The Real Cost

The Real Cost

When it comes to comparing the cost of banking services, the need to dig below the surface is necessary.

Most public entities will conduct banking Request For Proposals (RFP) to compare pricing on bank services and products. In these RFPs, the level proposed for an earnings credit rate (ECR) plays an important role in determining best pricing. But that may not always be the case.

Externally, banker(s) will view each client as a whole relationship. But internally to the bank, each service or type of deposit account is viewed separately. Here’s the most important thing to remember: the cost for individual banking services and the level of rates offered on bank deposits have their own separate profit centers. They must stand alone and be compared separately.

The Real Cost

An ECR is used to determine the interest earnings a bank calculates internally for the level of deposits necessary to cover banking fees. This level can vary from .50% to over 1.25%. However, that’s only half of the real calculations in how the bank covers its cost.

It is important to note that bank fees for products have built-in profit margins to cover the cost of services and overhead. For large national banks, the pass-through costs for their organic overhead are greater than those of local community banks. Bear in mind that local community banks need to cover the costs for outside, third-party support and services; these might be higher due to a smaller number of clients vs. national banks.

As a former Market President of a major bank, here are some tips you should consider when determining the best bank pricing:

1.) Internally, banks price treasury services separately from deposit rates. So should you! Keep in mind that banks internally price their treasury services independently of treasury management of deposits. Since they are priced separately inside the bank, you should also view them separately when comparing pricing. Even though the industry makes you think they are intertwined, you’ll get the best pricing on your banking services and the highest yield on your cash if you consider them independently.

2.) Request a proposed ECR rate, and one that will readjust as the Federal Reserve increases the Fed fund rate. Ideally, the sharing arrangement between you and the bank should be a 50/50 split. As rates increase, so should the narrowing of the spread.

3.) Be sure to have the bank disclose any FDIC charges related to deposits being held by the bank. You may have a higher ECR but if FDIC charges creep in, the less competitive your ECR may be. There needs to be a balance on both sides of the relationship.

4.) A wholesome relationship and strong communications between you and your banker(s) are imperative. There is a direct link between better pricing and strong ties with your bank.

At three+one, we believe in strong relationships with your financial institutions. As interest rates change, so does the value of your deposits and how they relate to the overall value of your banking services and fees. As an independent liquidity analysis and data firm, we provide a pure, unbiased perspective around both sides of any banking relationship.

There is a real cost to doing business. To make a true comparison—and be fair to all involved, including those your entity serves—it is important to know what your real costs are.

We’re here to help you sort it all out.

Good News For You & The Banks

Good News For You & The Banks

The trends continue: short-term interest rates are still on the rise, the economy is growing, technology is advancing, and banks want your business. That is good for you and your banks.

Let me breakdown each of these trends:

Good News For You & The Banks

First, short-term interest continues to rise and I expect this trend to continue throughout 2019. The Federal Reserve wants to bring short-term rates back up to what it views as normal levels: 3% to 4%.. This means you will make a greater interest earnings on your cash and banks will make more net-interest margin on deposits, making it appealing to both sides of the relationship.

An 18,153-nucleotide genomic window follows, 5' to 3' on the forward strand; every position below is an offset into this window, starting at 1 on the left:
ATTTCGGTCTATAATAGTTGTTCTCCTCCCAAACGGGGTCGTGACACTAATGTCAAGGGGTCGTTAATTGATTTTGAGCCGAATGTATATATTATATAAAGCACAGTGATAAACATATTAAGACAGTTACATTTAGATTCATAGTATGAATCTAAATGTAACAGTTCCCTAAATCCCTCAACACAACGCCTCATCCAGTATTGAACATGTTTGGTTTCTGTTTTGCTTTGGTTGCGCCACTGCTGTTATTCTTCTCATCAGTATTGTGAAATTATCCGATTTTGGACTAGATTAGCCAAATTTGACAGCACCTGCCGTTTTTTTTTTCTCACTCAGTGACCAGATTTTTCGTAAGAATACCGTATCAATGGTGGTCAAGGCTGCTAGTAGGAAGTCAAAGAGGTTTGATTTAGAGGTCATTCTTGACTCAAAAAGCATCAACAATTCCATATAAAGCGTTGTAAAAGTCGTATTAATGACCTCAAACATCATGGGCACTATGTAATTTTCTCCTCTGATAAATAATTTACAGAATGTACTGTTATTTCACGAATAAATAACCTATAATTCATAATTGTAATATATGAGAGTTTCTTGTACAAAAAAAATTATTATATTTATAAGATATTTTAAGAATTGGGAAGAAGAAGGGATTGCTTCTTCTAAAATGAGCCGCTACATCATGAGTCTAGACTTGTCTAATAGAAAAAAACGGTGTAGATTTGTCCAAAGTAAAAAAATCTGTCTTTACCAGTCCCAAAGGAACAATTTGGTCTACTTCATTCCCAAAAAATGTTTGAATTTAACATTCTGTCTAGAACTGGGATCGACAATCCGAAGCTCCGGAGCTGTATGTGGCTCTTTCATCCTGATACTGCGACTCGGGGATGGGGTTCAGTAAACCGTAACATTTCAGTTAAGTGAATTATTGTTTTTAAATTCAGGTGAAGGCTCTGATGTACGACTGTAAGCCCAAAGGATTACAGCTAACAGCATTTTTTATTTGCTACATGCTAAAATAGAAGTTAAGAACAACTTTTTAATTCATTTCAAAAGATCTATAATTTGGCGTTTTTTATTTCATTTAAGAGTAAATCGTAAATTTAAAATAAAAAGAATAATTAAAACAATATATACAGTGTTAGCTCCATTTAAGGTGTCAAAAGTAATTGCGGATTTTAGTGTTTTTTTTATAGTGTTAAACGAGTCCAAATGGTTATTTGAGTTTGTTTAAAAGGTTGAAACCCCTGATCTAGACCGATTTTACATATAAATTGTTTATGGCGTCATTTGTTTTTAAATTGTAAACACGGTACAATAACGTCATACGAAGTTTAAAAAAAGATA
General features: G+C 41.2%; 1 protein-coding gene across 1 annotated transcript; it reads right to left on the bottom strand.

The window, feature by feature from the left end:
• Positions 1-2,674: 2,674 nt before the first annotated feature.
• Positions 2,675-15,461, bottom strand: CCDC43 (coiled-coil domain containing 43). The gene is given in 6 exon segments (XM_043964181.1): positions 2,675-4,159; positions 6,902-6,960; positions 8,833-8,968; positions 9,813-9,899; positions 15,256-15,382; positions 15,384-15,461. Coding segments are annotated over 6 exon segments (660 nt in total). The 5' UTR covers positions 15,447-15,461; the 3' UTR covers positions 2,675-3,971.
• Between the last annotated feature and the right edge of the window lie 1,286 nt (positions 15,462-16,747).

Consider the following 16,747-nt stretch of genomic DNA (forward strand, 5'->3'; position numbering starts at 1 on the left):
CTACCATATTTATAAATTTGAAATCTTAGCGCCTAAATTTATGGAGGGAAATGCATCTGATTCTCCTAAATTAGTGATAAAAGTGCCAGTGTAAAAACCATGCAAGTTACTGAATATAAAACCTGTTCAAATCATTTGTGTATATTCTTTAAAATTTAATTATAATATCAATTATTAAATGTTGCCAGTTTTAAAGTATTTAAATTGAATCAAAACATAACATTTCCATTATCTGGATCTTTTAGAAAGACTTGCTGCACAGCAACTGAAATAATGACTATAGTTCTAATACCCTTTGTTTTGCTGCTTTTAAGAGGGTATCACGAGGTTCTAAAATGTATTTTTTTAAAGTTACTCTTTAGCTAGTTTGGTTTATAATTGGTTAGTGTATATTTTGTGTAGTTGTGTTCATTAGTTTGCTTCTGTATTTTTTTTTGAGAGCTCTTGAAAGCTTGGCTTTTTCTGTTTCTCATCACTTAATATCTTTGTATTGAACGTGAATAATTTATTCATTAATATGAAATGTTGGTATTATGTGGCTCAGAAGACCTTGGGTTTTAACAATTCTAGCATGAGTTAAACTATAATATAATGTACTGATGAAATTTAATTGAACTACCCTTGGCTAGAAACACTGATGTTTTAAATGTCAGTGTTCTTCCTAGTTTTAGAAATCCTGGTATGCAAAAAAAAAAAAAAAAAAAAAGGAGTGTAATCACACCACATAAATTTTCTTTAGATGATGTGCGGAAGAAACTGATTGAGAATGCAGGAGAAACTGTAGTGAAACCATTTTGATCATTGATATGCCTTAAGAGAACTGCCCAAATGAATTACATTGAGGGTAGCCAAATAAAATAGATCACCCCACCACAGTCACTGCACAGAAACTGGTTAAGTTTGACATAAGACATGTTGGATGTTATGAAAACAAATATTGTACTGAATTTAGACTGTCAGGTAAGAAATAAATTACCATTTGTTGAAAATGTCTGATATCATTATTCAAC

Second, the U.S. economy is improving and above most expectations. A better economy means higher tax receipts for public entities, a strong job market for college graduates, and a more stable lending base for banks. All that is good for everyone as well.

Third, advancing technology brings new levels of productivity both personally and professionally in today’s marketplace. The ability to do banking transactions faster, virtually, and at your fingertips, allows greater access, control, and opportunity whenmanaging your cash. It also gives banks greater ease in monitoring and managingdeposits and transactions. These tech advances are both great for you and helpful to your banks.

Finally, as rates rise so does the spread that banks make on deposits. As a result, banks are more willing to raise deposit rates—if asked. The need to communicate with your banks as rates go up is imperative if you are to make the most of this rising-rate environment. This is good news and for both you and the banks, as you will both experience more interest earnings.

Rising rates, a stronger economy, advancing technology, and a desire for banks to gain and keep your business. They all have all the makings of a great 2019.

The link to ensuring success is the support and services of threeplusone. This is a fact. Our proprietary liquidity analysis and data will enable your entity to be proactive in managing all its cash in a rising-rate environment, while adopting new technologies and enhancing itsbanking relationship. And that is good news for both your entity and your bank.

Being a Good Customer

Being a Good Customer

A personal relationship with your banker is everything. Being a good customer1 has its rewards but also comes with responsibilities.

Last week, I had a meeting with a local banker. She told me how much she enjoys personal interactions with her clients. She shared a story about a customer who had stopped by her office to just say hello and drop off a cup of coffee. A few weeks later that client called for help on an unexpected matter, and she responded immediately. His request required critical information and needed higher management approval. However, based on her knowledge of and relationship with the client, she was able to address all his questions while he was still on the line.

So many times we expect bankers to react to our requests at a moment’s notice. However, given higher demands and the need to service many clients, the ability to respond swiftly is often directly linked to the strength of the bond between client and banker.

Being a Good Customer